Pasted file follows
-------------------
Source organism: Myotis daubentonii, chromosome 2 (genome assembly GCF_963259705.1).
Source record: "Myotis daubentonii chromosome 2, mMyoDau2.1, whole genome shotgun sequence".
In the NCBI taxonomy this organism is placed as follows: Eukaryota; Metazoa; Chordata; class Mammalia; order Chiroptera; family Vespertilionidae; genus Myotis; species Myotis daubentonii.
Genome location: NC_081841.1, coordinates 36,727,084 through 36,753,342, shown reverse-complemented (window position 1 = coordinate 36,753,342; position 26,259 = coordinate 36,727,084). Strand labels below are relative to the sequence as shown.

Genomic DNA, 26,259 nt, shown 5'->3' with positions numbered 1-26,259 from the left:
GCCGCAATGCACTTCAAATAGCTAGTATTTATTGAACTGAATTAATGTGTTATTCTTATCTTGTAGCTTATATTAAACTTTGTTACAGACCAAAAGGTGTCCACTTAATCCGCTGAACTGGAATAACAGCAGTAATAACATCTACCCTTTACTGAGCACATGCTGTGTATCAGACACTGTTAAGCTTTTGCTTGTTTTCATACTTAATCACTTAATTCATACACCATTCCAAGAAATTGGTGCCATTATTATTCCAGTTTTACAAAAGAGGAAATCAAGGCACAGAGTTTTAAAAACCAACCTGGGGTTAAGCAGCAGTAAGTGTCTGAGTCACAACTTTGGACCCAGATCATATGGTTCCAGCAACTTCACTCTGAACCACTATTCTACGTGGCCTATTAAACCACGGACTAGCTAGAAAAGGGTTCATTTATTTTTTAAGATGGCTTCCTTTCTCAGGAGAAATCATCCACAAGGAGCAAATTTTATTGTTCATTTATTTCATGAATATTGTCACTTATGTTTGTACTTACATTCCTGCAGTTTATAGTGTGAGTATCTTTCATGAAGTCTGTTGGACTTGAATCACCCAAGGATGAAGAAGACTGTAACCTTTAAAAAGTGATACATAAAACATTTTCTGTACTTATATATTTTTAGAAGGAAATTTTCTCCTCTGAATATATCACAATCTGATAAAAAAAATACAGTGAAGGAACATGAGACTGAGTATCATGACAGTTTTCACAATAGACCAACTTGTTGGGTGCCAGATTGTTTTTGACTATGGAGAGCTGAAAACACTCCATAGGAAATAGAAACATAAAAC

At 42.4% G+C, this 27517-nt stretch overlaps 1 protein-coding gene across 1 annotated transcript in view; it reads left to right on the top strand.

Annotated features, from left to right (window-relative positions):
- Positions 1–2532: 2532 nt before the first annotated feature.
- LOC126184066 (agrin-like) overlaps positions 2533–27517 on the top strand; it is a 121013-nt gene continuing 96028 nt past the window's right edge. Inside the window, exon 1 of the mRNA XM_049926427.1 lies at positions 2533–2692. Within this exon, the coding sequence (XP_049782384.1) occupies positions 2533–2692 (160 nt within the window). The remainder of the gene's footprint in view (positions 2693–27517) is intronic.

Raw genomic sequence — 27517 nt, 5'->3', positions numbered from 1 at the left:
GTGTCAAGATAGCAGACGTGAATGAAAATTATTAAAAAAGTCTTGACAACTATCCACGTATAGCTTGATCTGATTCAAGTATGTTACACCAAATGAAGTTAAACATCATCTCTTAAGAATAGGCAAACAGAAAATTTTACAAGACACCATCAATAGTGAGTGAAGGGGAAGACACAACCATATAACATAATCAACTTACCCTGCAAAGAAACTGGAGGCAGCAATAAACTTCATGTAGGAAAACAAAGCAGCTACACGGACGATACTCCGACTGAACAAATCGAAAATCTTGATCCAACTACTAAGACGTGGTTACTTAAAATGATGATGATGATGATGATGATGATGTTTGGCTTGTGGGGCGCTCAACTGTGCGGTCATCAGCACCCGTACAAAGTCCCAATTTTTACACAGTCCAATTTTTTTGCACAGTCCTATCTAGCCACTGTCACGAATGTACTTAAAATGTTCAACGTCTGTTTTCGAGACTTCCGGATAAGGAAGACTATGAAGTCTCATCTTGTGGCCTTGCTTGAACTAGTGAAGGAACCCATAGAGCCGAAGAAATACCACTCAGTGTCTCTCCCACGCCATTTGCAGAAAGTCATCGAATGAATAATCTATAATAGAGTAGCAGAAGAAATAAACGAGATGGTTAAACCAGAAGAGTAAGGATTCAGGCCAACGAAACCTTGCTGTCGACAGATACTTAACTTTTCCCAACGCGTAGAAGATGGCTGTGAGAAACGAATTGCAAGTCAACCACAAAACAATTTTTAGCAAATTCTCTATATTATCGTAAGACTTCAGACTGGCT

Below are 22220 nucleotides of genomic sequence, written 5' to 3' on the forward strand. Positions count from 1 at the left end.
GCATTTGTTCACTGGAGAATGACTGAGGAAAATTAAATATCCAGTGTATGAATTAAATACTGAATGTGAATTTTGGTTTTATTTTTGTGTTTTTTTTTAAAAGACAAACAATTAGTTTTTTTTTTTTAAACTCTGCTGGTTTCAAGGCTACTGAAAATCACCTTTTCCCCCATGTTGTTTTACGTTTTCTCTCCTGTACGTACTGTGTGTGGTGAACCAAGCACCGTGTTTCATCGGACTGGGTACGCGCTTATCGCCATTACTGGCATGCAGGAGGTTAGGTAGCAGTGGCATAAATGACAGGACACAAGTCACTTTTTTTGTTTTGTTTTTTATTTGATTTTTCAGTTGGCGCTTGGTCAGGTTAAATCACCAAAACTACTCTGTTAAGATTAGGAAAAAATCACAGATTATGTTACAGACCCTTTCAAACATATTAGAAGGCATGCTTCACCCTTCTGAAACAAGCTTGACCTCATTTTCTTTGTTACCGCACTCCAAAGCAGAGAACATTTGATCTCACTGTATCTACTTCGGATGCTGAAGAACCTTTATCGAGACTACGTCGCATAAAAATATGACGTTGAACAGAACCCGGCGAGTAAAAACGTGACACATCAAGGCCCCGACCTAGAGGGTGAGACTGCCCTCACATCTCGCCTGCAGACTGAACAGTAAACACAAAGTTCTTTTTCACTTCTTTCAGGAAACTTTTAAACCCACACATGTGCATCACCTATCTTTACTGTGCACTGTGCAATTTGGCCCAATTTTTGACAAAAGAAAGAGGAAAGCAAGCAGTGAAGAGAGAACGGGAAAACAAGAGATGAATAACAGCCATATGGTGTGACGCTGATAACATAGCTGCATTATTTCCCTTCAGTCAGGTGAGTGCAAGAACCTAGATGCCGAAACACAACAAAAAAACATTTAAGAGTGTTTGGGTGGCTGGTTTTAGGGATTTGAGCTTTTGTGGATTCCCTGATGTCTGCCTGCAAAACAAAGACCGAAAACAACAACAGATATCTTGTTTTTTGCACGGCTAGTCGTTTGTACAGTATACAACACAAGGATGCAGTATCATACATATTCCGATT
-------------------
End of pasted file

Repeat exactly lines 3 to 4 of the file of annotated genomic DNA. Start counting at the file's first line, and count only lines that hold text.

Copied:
In the NCBI taxonomy this organism is placed as follows: Eukaryota; Metazoa; Chordata; class Mammalia; order Chiroptera; family Vespertilionidae; genus Myotis; species Myotis daubentonii.
Genome location: NC_081841.1, coordinates 36,727,084 through 36,753,342, shown reverse-complemented (window position 1 = coordinate 36,753,342; position 26,259 = coordinate 36,727,084). Strand labels below are relative to the sequence as shown.